|Can Apache handle 10K redirect entries?|
|[en] Scribbles||apache, http, performance, c2, dec 22, 2009|
The questionHow does Apache handle 10K redirects in a virtual host. How does having so many redirects affect the performance of Apache, even when traffic doesn't use those redirections?
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|Apache2 Sucks; Hail Nginx|
|[en] Scribbles||apache, nginx, sose, nov 11, 2008|
For a while I have been hating apache's HTTPD. It is slow, uses memory like crazy, it suffers from bloat, it doensn't stimulate good practices, and in its standard realworld configuration it's one honking security problem... Honestly, apache httpd is a pain. IT's the sendmail of webservers.
Besides now with web2.0 you need to have some _fast_ web infrastructure. Now one page element can get you many requests.. and I'm not talking static content. But what's worse when the user is waiting for a widget to respond, you do not have 300ms to get a page out the door. You have 30ms.
So for a while I have been experimenting with alternative httpd's. And I am starting to really love Nginx . It's lightweight, it's FAST (10K req/sec compliant), takes advanges of a modern OS and the config is really clean.
The nice thing about Nginx is it doesn't try to be more then be a great frontline http server. It doesn't do CGI (and that's a feature!), you cannot imbed PHP, perl, python or whatever inside it (and you shouldn't want to either). About the only thing nginx serves by it self are static files.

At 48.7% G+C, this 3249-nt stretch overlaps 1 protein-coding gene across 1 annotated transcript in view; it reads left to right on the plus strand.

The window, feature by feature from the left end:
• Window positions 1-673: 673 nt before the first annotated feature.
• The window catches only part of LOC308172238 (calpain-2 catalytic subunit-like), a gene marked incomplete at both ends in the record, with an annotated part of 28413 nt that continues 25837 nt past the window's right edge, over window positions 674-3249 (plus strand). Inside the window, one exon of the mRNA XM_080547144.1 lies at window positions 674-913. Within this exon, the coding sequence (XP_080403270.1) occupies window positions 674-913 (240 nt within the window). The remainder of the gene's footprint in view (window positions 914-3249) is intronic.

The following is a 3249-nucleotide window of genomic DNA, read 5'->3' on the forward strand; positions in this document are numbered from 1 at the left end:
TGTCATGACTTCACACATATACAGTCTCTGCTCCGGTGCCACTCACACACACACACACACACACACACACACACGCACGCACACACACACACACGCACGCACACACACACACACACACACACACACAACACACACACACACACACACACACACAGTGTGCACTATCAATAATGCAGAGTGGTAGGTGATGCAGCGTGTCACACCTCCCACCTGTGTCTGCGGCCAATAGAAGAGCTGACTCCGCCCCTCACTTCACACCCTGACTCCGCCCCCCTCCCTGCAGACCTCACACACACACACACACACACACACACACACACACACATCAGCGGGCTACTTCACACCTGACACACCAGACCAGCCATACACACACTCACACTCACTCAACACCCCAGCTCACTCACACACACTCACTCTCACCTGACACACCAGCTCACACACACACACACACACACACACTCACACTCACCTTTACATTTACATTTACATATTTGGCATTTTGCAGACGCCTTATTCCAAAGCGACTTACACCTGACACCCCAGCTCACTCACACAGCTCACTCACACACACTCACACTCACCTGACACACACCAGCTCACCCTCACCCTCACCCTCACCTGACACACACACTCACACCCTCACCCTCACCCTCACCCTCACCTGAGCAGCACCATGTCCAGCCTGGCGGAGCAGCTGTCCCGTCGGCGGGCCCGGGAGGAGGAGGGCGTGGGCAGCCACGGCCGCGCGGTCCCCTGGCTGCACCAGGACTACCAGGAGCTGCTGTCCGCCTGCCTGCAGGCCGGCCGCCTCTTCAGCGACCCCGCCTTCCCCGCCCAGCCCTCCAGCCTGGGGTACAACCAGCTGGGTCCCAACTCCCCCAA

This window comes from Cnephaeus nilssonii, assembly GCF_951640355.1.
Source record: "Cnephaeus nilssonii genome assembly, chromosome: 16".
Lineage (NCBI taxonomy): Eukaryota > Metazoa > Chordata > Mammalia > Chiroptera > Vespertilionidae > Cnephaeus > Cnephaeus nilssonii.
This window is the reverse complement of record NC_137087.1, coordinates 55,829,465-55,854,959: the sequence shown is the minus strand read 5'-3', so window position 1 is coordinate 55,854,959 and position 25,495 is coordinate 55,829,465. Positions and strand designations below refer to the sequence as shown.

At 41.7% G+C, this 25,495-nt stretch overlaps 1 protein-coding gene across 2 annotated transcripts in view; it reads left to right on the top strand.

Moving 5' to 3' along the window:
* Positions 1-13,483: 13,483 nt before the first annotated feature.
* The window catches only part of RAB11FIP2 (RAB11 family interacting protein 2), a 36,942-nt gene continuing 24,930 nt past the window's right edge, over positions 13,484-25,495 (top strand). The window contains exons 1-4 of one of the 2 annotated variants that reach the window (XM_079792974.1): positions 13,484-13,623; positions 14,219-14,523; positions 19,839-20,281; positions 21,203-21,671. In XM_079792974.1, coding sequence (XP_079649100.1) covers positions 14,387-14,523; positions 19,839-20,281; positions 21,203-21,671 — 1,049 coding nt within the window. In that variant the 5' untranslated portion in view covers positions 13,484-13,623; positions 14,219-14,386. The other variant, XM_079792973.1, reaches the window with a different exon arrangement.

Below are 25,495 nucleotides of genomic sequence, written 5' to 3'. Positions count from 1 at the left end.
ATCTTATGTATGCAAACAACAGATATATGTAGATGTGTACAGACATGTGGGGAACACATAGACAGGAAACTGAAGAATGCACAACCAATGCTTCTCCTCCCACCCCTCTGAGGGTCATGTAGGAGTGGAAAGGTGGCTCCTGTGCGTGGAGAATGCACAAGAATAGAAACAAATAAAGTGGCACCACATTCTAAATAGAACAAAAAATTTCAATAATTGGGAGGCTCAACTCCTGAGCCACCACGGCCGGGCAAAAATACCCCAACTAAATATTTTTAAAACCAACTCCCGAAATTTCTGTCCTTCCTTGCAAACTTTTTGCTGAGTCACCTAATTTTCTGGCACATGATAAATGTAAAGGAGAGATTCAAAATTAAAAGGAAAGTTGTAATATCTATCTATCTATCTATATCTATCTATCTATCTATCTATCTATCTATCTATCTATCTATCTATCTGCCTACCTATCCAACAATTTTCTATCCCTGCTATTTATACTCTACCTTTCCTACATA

When I want to do something dynamic, Nginx just passes the request on to the application server via fast-cgi or just proxies it. Nginx does the compresion, the http1.1 keepalives, the TLS (SSL), http level authentication, and everything. Nginx sends a http1.0 requests to the application server, responds and forgets about it.
Now that I have switched to Nginx, I started to think differently about webspace. Nginx makes it natural to compose a site and hook the different services that respond to it's own url space all behind the same Nginx engine. So you start to compose a site. Now I have a bunch of light (+simple) processes each dedicated to one task hanging behind their own url receiving requests from Nginx. It's like it should be.
Nginx made setting up URLspace fun again! :)